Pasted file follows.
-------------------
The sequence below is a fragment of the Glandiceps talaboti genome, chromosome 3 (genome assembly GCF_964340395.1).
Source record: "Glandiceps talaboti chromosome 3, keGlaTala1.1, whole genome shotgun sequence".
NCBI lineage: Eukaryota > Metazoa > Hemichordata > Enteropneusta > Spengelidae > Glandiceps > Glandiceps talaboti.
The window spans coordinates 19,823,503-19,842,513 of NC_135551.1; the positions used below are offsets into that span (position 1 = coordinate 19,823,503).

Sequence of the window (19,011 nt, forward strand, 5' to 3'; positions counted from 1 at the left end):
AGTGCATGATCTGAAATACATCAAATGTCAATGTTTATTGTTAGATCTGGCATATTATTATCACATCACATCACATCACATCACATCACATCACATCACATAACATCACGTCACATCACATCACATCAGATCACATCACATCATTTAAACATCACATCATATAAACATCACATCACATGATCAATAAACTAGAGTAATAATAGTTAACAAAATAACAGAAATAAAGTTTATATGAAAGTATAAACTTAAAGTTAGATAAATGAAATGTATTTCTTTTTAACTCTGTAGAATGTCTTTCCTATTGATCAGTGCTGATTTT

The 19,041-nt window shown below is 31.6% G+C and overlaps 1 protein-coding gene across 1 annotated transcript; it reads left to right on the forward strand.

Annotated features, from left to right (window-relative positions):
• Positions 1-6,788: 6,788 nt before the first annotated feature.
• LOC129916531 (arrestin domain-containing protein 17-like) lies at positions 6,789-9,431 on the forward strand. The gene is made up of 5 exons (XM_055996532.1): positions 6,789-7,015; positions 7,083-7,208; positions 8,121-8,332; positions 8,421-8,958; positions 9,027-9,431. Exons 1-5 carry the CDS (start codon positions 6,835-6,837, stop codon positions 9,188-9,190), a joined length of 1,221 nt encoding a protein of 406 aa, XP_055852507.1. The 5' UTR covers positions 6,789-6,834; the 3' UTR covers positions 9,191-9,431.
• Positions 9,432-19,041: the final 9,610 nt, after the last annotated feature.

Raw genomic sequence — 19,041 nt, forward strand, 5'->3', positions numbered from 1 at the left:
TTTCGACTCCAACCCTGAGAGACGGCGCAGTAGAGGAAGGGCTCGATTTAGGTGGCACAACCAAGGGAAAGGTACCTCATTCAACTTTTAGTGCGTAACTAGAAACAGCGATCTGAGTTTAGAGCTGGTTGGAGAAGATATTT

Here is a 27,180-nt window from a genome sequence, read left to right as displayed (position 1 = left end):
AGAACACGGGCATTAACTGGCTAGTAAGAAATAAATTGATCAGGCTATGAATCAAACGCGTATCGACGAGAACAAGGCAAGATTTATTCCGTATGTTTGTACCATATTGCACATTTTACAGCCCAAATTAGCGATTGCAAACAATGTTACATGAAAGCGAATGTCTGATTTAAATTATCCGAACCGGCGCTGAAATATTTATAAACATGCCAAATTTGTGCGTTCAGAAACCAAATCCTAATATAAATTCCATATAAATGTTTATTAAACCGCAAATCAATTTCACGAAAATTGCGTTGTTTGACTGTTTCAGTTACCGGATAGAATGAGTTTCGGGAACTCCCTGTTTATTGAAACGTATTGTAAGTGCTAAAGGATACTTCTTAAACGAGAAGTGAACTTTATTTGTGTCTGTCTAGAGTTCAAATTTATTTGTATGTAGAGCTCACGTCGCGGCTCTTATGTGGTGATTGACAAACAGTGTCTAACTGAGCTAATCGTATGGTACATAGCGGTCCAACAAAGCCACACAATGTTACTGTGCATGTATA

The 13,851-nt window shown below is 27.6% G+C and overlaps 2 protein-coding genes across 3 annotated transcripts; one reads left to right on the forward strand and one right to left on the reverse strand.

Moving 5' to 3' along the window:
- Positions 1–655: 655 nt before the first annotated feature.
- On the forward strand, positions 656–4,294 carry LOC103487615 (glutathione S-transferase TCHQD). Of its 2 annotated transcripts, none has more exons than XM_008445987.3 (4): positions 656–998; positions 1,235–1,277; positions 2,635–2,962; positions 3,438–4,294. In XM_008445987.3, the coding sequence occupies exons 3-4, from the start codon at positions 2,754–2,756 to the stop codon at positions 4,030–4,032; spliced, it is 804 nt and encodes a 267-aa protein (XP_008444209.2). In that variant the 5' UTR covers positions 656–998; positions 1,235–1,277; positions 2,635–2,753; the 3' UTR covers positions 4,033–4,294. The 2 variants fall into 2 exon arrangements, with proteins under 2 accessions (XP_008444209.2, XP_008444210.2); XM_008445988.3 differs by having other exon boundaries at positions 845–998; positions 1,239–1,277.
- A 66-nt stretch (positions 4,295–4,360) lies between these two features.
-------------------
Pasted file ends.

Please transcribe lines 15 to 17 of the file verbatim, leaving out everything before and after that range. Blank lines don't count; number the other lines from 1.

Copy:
AGAACACGGGCATTAACTGGCTAGTAAGAAATAAATTGATCAGGCTATGAATCAAACGCGTATCGACGAGAACAAGGCAAGATTTATTCCGTATGTTTGTACCATATTGCACATTTTACAGCCCAAATTAGCGATTGCAAACAATGTTACATGAAAGCGAATGTCTGATTTAAATTATCCGAACCGGCGCTGAAATATTTATAAACATGCCAAATTTGTGCGTTCAGAAACCAAATCCTAATATAAATTCCATATAAATGTTTATTAAACCGCAAATCAATTTCACGAAAATTGCGTTGTTTGACTGTTTCAGTTACCGGATAGAATGAGTTTCGGGAACTCCCTGTTTATTGAAACGTATTGTAAGTGCTAAAGGATACTTCTTAAACGAGAAGTGAACTTTATTTGTGTCTGTCTAGAGTTCAAATTTATTTGTATGTAGAGCTCACGTCGCGGCTCTTATGTGGTGATTGACAAACAGTGTCTAACTGAGCTAATCGTATGGTACATAGCGGTCCAACAAAGCCACACAATGTTACTGTGCATGTATA

The 13,851-nt window shown below is 27.6% G+C and overlaps 2 protein-coding genes across 3 annotated transcripts; one reads left to right on the forward strand and one right to left on the reverse strand.

Moving 5' to 3' along the window: